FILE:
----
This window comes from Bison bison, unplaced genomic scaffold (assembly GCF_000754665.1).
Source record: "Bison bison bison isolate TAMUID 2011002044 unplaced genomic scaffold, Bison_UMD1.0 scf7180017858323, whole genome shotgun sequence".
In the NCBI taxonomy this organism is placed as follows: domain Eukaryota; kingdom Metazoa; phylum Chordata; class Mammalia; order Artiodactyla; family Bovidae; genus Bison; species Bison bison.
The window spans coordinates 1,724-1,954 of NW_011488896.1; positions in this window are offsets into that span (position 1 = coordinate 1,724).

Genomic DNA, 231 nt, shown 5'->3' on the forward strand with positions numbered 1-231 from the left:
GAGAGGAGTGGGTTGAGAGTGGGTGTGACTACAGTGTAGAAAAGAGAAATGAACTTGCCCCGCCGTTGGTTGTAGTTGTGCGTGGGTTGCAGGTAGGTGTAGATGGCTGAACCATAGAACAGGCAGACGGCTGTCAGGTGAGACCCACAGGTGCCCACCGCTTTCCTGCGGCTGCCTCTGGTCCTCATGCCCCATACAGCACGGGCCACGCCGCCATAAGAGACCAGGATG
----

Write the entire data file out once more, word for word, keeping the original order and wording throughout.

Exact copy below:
This window comes from Bison bison, unplaced genomic scaffold (assembly GCF_000754665.1).
Source record: "Bison bison bison isolate TAMUID 2011002044 unplaced genomic scaffold, Bison_UMD1.0 scf7180017858323, whole genome shotgun sequence".
In the NCBI taxonomy this organism is placed as follows: domain Eukaryota; kingdom Metazoa; phylum Chordata; class Mammalia; order Artiodactyla; family Bovidae; genus Bison; species Bison bison.
The window spans coordinates 1,724-1,954 of NW_011488896.1; positions in this window are offsets into that span (position 1 = coordinate 1,724).

Genomic DNA, 231 nt, shown 5'->3' on the forward strand with positions numbered 1-231 from the left:
GAGAGGAGTGGGTTGAGAGTGGGTGTGACTACAGTGTAGAAAAGAGAAATGAACTTGCCCCGCCGTTGGTTGTAGTTGTGCGTGGGTTGCAGGTAGGTGTAGATGGCTGAACCATAGAACAGGCAGACGGCTGTCAGGTGAGACCCACAGGTGCCCACCGCTTTCCTGCGGCTGCCTCTGGTCCTCATGCCCCATACAGCACGGGCCACGCCGCCATAAGAGACCAGGATG